Chimpanzees Aren’t Super Strong But Their Muscles Are More Powerful Than A Human’s
Since the 1920’s, some researchers and studies have suggested that chimps are ‘super strong’ compared to humans. These past studies implied that chimps’ muscle fibers, the cells that make up muscles are superior to humans’.
But a new study has found that contrary to this belief, a chimp muscles’ power output is just about 1.35 times higher than human muscle of similar size.
A difference the researchers call ‘modest‘ compared with historical, popular accounts of chimp ‘super strength’ being many times stronger than humans.
If the long-standing, assumption about chimpanzee’s exceptional strength was true, it ‘would indicate a significant and previously unappreciated evolutionary shift in the force and/or power-producing capabilities of skeletal muscle’ in either chimps or humans, whose lines diverged about 7 or 8 million years ago.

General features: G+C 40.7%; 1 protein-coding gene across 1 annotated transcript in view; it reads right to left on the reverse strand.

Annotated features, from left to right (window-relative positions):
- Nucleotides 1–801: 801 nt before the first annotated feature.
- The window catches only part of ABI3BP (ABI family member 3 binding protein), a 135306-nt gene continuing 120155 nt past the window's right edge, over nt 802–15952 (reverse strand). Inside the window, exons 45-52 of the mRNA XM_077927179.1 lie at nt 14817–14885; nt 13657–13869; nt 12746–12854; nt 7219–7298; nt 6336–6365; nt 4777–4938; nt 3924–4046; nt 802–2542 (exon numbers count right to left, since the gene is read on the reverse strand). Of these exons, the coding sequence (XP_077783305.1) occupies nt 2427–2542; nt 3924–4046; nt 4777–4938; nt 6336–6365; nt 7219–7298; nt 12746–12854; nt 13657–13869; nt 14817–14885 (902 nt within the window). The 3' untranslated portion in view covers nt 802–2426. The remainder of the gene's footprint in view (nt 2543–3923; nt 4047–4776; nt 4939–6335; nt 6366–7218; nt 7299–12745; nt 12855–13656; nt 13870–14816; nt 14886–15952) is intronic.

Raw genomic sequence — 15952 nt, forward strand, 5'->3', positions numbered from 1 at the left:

The authors of the study concluded that, contrary to some long-standing hypotheses, evolution has not altered the basic force, velocity or power-producing capabilities of skeletal muscle cells to induce the marked differences between chimpanzees and humans in walking, running, climbing and throwing capabilities.
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Pass it on: New Scientist